Eddie Minyard
by on April 21, 2015
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I will admit to being a “basement musician” most of the time – when I can even find time for that. But, lately, I’VE HAD THE BUG TO GET OUT THERE. Sure, I am known to grab my harps and sit in with friends. I’ve done that for years. But, that’s a bit different than being in the main spotlight, ya know?

Recently, I’ve attended a few open mics and songwriter nights and it just feels so damn good! I find myself thrilled at the prospect of bringing my guitar to play – my harps, too, of course, but this is not about that.

I have always enjoyed jamming and, as I’ve mentioned before, there is nothing like getting together with other musicians to improve your own playing and enjoyment of the songs you’re playing. I also love to sing, and most of the harp jams don’t involve that. Getting up at an open mic or writer’s night give me the opportunity to play my originals, sometimes mixed in with a few covers. Folks in the crowd like hear stuff they recognize.

It can be scary, though. Like that one night, years ago, when things went a bit twisted (of course, this has never happened to you, right?) I was really looking forward to a good time, but then, suddenly, anxiety set in. I realized that one of the other guitarists seemed annoyed at both my choice of songs as well as the arrangements of those songs. I knew that he was a much better guitar player than me. I even started thinking to myself that I couldn’t really compare myself to this guy. I hadn’t played for as many years, I don’t have much time to practice, and I know I have my strengths as a singer/guitarist. Plus guitar playing shouldn’t be a competitive sport.

Despite my soothing mental monologue, I managed to work myself into a frenzy about having to play anywhere in the same room, building, city, state, heck, same country as this guy – forget about sharing a stage with him. I was worried about forgetting chord sequences, missing chord changes, or missing the chords altogether. I just knew I would forget all the lyrics to my favorite songs, even when they were in front of me on a piece of paper (I use an iPad nowadays – very slick!). And never mind trying to play anything but the most basic rhythm guitar! Not that I usually get fancy in the group setting, although it can be a good place to just try out something new or different. And by fancy, I mean basic riffs…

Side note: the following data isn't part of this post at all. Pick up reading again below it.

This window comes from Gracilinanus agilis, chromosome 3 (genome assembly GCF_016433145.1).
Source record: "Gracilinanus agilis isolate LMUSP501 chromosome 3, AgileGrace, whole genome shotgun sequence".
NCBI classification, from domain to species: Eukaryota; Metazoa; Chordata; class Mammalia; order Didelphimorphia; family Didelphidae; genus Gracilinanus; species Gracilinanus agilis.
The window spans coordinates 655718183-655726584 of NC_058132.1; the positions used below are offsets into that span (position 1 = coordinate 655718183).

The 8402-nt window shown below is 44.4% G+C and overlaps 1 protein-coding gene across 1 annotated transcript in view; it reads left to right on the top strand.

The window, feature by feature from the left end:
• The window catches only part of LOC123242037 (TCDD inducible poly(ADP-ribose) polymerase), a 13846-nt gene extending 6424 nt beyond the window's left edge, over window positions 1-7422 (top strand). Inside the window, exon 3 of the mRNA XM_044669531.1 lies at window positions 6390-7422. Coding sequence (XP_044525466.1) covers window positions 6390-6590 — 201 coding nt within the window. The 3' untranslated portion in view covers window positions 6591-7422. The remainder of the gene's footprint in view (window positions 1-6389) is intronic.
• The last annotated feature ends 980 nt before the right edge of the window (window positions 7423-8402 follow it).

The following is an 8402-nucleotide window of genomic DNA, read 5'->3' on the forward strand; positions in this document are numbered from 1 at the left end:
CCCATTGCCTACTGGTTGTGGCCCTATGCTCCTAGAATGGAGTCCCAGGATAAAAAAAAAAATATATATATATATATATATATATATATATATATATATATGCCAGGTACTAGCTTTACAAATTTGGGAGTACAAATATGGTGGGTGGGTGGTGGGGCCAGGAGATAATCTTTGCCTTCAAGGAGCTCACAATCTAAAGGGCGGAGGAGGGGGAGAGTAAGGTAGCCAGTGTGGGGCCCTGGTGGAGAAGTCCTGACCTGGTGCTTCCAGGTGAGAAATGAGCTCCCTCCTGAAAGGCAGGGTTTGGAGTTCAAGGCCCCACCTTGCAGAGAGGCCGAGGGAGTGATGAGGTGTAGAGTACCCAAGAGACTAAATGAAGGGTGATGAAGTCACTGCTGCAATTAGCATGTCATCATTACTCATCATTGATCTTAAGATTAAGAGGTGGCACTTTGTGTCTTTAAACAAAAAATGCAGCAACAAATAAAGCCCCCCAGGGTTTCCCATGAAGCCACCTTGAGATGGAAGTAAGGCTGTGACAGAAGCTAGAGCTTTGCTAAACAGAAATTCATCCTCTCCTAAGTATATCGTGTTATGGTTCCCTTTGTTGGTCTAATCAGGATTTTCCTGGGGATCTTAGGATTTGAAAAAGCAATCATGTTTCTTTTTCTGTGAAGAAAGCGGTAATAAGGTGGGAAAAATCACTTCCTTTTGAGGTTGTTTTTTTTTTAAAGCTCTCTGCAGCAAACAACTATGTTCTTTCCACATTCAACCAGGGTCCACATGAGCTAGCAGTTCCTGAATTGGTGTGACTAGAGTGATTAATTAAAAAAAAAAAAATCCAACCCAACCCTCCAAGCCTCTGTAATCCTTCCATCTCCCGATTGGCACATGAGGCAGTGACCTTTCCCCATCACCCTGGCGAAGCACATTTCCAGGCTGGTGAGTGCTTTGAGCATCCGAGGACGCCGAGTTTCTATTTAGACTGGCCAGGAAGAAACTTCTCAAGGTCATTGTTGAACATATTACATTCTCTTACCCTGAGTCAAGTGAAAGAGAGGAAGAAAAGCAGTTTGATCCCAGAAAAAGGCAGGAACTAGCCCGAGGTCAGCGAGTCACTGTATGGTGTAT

I had myself so upset that I was ready to bail out on the whole idea of performing at all.

Then I took a deep breath, and reminded myself that this was just for “fun”. Who would have thought I would need a sedative to perform for “fun”? I told myself that this was just one person, and he puts his pants on the same way I do – one leg at a time! And he was a crappy singer, to (nya, nya, nya!). I concluded that I was overreacting, big time.
As a (perpetually) beginning guitarist, I’m intermittently insecure about my playing ability. Aren’t we all? Most everyone I’ve ever played with has been very supportive and encouraging of my attempts to play, including the folks in the audience. And, I know that I can play harp with the best of the best – and have done so – like blues legends Lonnie Brooks, Matt”Guitar” Murphy and Big Al Carson. Stage fright is not in my DNA.

But, when it comes to playing guitar, out front, I always feel like I don’t measure up. I know many of us feel that way; it seems natural to critique our own performances. In fact, one of the best parts about playing with others is when we all laugh and share with each other how we individually screwed up on any given song. It almost seems like a “I messed up more than you and this is how” contest sometimes. And yet, the overall song always manages to sound marvelous. Music is really wonderful that way.

So, here we go again. The last couple of times on the stage, the applause and the praise afterwards were genuine. As was the warm glow of accomplishment I felt, and the pure joy in sharing my interpretation of music, that I wrote and love, with other people. I just turned 64 this week and I’m climbing back on the horse – a friend let me play a few songs, solo, at his gig the other night I’m playing a writer’s night at a bar in Boston next week, the Commodore Grille, in Nashville the week after (as part of Ramp Bash) an a charity benefit the week after that.

Game on!

How about you? Do you play out? Do your stand up there on the stage and put yourself out there? If you do, please, share some stories to encourage others. If you don’t, please, tell us why?
Posted in: music blog
Dan Lamons
My dad was a pentecostal minister.Im the flip side of the coin. He used to tell me I was not smart enough to be skeered.Fortunately I had a great Papaw who schooled me about being scared. I would tell my daddy fear is of the Devil !
Kip Marchetti
Great blog post. I played much more when I was younger and I'll save all of the stories for when I have more time. I don't play anymore, except for myself because oddly enough anxiety developed at a later age. I'm 58 now and have experienced all that you so aptly described in spades. It is comfortin...View More
Eddie Minyard
Just re-reading this, Kip. I appreciate the fine words, especially from a writer such as yourself!